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What are some easy languages to learn by yourself?

Hey all,

I am learning C++ still, but in 2 months, I'll be "done" with it, although not experienced in everything yet.

So after that I would like to pick up and go about learning another programming language, while I continue to improve upon my C++.

The thing is I would have to be self-teaching myself the language. So does anyone know a programming language that is learnable by yourself? I'm taking Java next semester, so that one is out, but does anyone else have something different?

EDIT: Easy is the wrong word, but you know what I mean^

-Drew
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Uh you can learn any language by yourself. Java and C# are both easy to pick up, and you'll get a lot of OOP experience with them. Python is a nice scripting language that's used everywhere (at work we use a pretty big SNMP monitor that's written purely in Python) and is easy to pick up and get things going. Not to mention having at least one scripting language under your belt is nice as there are lots of smaller tasks that are better suited for them.

But it all depends on what you wanna do and why you're studying.
Well, I know you can learn any language by yourself. Now that I think of the way I worded the question, it was a bit silly wasn't it?

Python interests me, I've heard about it before, but haven't really looked into it seriously. Are there any good books on it out there?

EDIT: Reason why I'm taking up another language is just that programming interests me, and I just had a desire to take up something new. I'd prefer something that would be useful or in demand later on, but it doesn't have to be.
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Well for Python, I found this site great thus far : http://learnpythonthehardway.org/book/

I've currently set into motion learning Python, Java, C#, C++, C, Assembly, Javascript, Ruby, Haskell. Then I plan to look into PHP, MySQL, XML, CSS, HTML, VB, and Lua. I love the languages and happily look froward to learning them.
Last edited on by closed account z6A9GNh0
Python is great for a second language. I use python for some math problems. Like those on project euler, you should give it a try. I solved 2 of the problems without really knowing any python except that the variables dont need int in front of them to make them ints.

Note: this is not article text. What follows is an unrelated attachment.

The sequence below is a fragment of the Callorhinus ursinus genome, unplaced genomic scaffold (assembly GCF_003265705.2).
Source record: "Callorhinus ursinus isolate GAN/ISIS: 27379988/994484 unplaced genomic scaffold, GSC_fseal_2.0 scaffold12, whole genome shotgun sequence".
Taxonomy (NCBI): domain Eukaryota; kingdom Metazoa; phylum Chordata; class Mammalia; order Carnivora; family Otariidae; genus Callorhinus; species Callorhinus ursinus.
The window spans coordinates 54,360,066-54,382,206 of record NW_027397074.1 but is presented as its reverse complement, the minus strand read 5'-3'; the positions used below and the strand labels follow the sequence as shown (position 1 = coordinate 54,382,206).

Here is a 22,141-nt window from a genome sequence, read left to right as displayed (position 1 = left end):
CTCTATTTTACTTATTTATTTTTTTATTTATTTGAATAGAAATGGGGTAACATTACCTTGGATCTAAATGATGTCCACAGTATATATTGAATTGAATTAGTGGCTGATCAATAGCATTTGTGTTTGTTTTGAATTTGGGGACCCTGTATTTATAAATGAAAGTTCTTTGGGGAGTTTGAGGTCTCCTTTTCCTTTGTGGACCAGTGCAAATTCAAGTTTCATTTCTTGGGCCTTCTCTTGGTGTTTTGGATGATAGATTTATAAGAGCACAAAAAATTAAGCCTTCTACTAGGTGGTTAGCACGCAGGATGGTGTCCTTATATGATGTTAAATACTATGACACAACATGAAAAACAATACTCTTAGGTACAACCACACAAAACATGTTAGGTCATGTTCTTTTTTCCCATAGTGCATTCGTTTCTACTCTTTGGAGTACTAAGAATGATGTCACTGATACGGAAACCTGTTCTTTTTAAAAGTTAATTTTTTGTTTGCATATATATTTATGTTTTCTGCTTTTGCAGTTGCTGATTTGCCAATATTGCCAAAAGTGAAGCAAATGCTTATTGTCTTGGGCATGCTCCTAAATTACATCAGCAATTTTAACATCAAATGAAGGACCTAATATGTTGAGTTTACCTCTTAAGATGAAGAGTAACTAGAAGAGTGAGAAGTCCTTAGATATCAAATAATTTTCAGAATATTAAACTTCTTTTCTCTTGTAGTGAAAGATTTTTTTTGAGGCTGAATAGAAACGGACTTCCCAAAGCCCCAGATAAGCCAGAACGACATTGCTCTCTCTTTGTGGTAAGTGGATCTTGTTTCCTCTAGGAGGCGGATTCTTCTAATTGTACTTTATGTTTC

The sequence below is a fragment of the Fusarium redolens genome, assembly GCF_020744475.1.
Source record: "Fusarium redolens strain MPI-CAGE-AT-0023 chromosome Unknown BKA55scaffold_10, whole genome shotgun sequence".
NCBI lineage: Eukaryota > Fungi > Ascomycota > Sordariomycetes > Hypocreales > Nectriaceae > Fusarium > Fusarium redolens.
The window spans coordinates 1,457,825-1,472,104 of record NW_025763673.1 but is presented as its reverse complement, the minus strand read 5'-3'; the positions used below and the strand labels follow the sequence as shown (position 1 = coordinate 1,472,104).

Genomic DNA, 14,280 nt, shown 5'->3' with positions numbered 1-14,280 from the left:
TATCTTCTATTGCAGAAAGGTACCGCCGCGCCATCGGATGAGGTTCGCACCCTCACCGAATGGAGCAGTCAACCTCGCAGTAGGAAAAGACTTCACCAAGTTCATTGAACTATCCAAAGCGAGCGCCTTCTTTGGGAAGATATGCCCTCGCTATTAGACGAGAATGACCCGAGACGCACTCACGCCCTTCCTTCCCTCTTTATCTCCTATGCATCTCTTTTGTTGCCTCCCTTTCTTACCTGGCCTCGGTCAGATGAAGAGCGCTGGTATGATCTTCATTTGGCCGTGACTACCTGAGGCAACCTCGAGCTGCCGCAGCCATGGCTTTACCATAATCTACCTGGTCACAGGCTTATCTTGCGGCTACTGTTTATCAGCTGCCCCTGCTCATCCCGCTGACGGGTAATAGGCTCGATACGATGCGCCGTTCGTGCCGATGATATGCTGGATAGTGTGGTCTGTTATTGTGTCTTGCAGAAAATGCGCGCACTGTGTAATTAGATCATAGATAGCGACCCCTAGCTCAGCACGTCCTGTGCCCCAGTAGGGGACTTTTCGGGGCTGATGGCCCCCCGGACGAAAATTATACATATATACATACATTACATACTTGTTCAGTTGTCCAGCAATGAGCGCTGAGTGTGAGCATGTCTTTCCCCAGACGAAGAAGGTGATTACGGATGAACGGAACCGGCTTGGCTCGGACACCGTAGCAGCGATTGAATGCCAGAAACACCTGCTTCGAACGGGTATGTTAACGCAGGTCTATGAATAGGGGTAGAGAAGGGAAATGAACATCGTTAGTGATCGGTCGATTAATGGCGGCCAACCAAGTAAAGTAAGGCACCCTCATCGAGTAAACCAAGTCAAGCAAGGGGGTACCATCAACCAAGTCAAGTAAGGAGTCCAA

In c++:
int x = 12
In python:
x = 12
In c++:
std::cout << "The answer is " << x;
In python:
print("The answer is %s"%x)

Most simple things are as you may have notice quite a bit easier in python. Best of luck.
Also, some people recommend learning Python 2 before 3 and the first difference I think of is Python 2 is print "string" while Python 3 uses functions print("string/data").
Last edited on by closed account z6A9GNh0
It honestly depends what you want to write. It makes more sense to me to think of a project you'd like to do and then learn the language best suited to it.

For example, if you want to make an iPhone app, learn Objective C. A web app, maybe C#/.Net or PHP. An Android game, probably Java.

Even within the bounds of C++, there are a ton of libraries and APIs to make use of, most of which would require some learning. For example, you could give making programs with the Qt framework a go or perhaps render a 3D scene with OpenGL. Both C++, both completely different kettles of fish.
closed account (S6k9GNh0)
I did UnrealScript as a first language which I could recommend again if you have any game that supports UnrealScript (basically anything from the Unreal series or uses the Unreal Engine).

If that's inconvenient, I suggest Python. Really a simple and lovely language. I was able to make a daemon controller in just a few hours without know any Python at all. I would normally suggest Python 3 since its the successor but for the sake of learning, I'm not sure it matters as long as you don't mix your syntax up.
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